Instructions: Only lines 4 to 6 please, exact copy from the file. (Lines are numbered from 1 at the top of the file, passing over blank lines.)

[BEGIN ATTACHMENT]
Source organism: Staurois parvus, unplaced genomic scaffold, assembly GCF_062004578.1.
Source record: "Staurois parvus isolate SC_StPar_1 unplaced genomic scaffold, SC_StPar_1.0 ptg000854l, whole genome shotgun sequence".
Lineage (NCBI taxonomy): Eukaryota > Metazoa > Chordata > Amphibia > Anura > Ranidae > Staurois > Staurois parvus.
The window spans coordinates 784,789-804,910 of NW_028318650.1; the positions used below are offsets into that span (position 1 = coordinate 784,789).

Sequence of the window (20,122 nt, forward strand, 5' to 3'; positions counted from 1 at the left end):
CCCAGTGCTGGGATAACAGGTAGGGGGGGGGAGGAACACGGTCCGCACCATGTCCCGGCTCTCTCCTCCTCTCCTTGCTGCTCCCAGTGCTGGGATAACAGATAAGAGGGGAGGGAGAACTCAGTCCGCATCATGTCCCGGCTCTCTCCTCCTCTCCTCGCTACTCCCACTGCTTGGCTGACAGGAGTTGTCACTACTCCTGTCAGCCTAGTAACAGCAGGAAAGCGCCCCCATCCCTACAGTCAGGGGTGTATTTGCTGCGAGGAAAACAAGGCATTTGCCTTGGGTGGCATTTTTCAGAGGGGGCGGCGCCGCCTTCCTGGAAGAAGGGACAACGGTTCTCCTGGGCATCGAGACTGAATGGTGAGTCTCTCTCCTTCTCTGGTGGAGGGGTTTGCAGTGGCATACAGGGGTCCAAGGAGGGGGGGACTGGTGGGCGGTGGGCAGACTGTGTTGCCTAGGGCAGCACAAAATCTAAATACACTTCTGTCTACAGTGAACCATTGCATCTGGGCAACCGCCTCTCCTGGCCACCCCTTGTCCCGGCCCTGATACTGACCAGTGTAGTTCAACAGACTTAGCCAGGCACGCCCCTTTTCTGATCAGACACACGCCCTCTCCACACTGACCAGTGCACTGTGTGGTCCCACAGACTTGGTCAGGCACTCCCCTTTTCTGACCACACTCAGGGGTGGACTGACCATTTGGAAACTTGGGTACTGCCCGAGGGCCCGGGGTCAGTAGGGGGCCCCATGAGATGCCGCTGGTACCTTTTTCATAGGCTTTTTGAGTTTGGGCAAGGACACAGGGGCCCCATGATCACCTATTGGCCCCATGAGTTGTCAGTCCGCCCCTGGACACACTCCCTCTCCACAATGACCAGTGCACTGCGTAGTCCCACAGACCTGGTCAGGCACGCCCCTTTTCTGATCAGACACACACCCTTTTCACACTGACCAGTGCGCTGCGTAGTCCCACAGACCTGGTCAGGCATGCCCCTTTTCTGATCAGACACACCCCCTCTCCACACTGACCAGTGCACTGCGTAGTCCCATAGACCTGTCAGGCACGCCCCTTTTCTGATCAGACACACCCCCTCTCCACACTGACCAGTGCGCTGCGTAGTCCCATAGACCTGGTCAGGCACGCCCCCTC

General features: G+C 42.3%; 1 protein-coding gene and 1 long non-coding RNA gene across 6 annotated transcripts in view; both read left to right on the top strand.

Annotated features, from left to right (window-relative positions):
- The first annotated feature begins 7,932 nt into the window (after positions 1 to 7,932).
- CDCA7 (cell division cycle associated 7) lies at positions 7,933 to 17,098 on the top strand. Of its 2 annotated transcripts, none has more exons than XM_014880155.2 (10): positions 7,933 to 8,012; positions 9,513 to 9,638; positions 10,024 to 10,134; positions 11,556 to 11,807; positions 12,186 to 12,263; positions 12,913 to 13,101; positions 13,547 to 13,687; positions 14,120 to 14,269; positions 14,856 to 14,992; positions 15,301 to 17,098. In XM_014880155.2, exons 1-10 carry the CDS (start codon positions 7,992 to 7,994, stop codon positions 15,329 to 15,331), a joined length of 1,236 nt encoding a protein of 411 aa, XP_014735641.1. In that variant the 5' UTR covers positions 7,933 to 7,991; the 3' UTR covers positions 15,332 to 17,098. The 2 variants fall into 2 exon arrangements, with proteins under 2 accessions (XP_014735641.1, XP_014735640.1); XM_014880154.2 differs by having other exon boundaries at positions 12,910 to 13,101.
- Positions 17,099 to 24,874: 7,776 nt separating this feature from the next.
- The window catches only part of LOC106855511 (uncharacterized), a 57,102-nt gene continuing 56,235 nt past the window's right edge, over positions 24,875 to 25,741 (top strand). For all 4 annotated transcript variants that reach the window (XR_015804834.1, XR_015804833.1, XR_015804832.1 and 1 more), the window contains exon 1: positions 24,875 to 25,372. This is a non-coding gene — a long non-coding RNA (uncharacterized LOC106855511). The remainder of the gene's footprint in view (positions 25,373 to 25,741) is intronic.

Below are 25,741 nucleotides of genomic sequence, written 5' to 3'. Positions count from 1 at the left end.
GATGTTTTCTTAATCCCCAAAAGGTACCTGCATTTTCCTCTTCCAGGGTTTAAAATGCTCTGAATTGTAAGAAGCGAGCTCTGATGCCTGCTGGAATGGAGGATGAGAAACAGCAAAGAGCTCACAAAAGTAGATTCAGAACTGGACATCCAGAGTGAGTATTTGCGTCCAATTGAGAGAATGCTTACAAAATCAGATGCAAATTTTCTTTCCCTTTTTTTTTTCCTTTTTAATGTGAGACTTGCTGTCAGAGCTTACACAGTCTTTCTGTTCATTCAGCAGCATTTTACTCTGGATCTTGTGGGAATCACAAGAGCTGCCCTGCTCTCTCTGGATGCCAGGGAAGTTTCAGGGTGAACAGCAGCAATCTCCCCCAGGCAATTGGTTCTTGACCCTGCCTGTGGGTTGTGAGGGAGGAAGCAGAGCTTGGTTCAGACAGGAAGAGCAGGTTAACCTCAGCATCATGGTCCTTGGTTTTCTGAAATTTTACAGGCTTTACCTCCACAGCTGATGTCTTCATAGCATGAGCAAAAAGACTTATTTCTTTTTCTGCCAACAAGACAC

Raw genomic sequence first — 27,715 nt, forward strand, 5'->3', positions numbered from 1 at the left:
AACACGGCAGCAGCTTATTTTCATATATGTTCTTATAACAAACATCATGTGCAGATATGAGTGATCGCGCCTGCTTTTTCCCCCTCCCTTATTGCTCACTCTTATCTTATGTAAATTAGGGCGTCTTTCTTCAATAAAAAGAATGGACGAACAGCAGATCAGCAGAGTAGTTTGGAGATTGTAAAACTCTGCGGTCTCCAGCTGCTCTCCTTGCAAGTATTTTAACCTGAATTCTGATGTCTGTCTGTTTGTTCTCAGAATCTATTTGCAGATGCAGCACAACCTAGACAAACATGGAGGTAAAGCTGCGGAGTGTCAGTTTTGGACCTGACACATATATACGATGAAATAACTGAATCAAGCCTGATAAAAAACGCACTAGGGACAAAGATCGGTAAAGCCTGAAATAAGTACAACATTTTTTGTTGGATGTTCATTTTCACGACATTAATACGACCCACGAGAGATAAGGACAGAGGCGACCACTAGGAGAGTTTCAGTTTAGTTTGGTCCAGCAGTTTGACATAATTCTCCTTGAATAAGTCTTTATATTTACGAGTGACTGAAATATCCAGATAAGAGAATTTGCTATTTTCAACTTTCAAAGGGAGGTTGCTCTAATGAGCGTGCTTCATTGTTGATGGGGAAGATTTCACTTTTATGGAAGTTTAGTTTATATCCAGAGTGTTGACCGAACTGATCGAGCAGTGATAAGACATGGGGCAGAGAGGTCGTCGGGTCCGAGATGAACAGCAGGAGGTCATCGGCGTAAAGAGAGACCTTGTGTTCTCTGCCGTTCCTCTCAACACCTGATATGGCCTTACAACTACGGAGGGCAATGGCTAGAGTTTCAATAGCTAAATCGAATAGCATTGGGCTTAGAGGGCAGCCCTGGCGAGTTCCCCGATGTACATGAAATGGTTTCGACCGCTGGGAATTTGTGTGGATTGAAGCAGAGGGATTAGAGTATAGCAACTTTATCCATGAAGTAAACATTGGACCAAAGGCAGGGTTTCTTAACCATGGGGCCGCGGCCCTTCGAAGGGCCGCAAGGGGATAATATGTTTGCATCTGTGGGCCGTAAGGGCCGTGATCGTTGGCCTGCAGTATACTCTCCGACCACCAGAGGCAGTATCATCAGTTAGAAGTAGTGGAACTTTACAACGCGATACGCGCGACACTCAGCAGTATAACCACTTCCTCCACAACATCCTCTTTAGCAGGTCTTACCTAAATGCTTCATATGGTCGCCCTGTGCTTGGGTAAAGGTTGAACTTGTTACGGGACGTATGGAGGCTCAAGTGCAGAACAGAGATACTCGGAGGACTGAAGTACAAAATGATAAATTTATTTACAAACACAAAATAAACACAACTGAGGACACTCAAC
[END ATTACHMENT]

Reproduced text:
The window spans coordinates 784,789-804,910 of NW_028318650.1; the positions used below are offsets into that span (position 1 = coordinate 784,789).

Sequence of the window (20,122 nt, forward strand, 5' to 3'; positions counted from 1 at the left end):
CCCAGTGCTGGGATAACAGGTAGGGGGGGGGAGGAACACGGTCCGCACCATGTCCCGGCTCTCTCCTCCTCTCCTTGCTGCTCCCAGTGCTGGGATAACAGATAAGAGGGGAGGGAGAACTCAGTCCGCATCATGTCCCGGCTCTCTCCTCCTCTCCTCGCTACTCCCACTGCTTGGCTGACAGGAGTTGTCACTACTCCTGTCAGCCTAGTAACAGCAGGAAAGCGCCCCCATCCCTACAGTCAGGGGTGTATTTGCTGCGAGGAAAACAAGGCATTTGCCTTGGGTGGCATTTTTCAGAGGGGGCGGCGCCGCCTTCCTGGAAGAAGGGACAACGGTTCTCCTGGGCATCGAGACTGAATGGTGAGTCTCTCTCCTTCTCTGGTGGAGGGGTTTGCAGTGGCATACAGGGGTCCAAGGAGGGGGGGACTGGTGGGCGGTGGGCAGACTGTGTTGCCTAGGGCAGCACAAAATCTAAATACACTTCTGTCTACAGTGAACCATTGCATCTGGGCAACCGCCTCTCCTGGCCACCCCTTGTCCCGGCCCTGATACTGACCAGTGTAGTTCAACAGACTTAGCCAGGCACGCCCCTTTTCTGATCAGACACACGCCCTCTCCACACTGACCAGTGCACTGTGTGGTCCCACAGACTTGGTCAGGCACTCCCCTTTTCTGACCACACTCAGGGGTGGACTGACCATTTGGAAACTTGGGTACTGCCCGAGGGCCCGGGGTCAGTAGGGGGCCCCATGAGATGCCGCTGGTACCTTTTTCATAGGCTTTTTGAGTTTGGGCAAGGACACAGGGGCCCCATGATCACCTATTGGCCCCATGAGTTGTCAGTCCGCCCCTGGACACACTCCCTCTCCACAATGACCAGTGCACTGCGTAGTCCCACAGACCTGGTCAGGCACGCCCCTTTTCTGATCAGACACACACCCTTTTCACACTGACCAGTGCGCTGCGTAGTCCCACAGACCTGGTCAGGCATGCCCCTTTTCTGATCAGACACACCCCCTCTCCACACTGACCAGTGCACTGCGTAGTCCCATAGACCTGTCAGGCACGCCCCTTTTCTGATCAGACACACCCCCTCTCCACACTGACCAGTGCGCTGCGTAGTCCCATAGACCTGGTCAGGCACGCCCCCTC